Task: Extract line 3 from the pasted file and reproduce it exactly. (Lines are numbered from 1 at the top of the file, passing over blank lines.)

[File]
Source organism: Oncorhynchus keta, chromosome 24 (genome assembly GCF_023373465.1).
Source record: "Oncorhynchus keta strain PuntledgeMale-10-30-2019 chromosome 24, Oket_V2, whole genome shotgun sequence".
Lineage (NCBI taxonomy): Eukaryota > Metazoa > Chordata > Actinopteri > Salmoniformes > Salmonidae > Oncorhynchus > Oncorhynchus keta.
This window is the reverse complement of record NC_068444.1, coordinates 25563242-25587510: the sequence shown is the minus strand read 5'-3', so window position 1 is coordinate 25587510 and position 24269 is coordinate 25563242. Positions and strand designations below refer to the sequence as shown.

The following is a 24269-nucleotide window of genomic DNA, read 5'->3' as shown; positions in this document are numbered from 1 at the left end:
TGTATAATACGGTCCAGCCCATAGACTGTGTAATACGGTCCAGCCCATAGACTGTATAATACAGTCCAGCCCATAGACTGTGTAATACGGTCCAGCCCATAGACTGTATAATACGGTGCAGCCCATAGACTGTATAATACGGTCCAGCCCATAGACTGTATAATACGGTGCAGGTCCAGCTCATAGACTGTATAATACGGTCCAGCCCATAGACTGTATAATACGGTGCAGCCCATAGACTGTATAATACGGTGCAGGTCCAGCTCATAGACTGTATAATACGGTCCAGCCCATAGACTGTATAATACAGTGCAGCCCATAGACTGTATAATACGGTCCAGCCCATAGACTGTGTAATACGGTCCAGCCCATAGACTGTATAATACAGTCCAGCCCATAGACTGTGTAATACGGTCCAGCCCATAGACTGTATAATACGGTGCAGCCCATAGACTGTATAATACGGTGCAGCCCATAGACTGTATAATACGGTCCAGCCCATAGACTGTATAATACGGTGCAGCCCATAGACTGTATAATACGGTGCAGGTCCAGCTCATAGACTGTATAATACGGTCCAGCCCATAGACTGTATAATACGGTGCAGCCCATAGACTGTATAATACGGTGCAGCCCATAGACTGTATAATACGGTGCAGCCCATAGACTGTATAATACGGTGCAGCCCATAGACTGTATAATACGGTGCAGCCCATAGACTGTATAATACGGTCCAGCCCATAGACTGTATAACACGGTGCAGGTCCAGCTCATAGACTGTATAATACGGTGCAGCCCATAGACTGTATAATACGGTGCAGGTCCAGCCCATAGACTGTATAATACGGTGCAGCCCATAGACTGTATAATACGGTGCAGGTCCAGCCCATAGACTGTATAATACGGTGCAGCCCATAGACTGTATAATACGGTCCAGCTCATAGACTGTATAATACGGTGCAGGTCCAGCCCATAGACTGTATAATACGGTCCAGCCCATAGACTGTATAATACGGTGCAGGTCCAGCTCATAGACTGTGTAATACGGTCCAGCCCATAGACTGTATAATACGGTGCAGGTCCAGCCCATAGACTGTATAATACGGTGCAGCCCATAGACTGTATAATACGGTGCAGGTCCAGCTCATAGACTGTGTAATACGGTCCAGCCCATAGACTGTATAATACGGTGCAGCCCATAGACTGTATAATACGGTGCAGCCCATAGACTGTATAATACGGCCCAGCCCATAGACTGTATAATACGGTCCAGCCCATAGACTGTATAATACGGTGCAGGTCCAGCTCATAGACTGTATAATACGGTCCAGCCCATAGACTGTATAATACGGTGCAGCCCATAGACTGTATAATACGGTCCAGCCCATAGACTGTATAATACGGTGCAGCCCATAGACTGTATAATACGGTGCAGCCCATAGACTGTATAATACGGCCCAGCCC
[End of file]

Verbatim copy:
Lineage (NCBI taxonomy): Eukaryota > Metazoa > Chordata > Actinopteri > Salmoniformes > Salmonidae > Oncorhynchus > Oncorhynchus keta.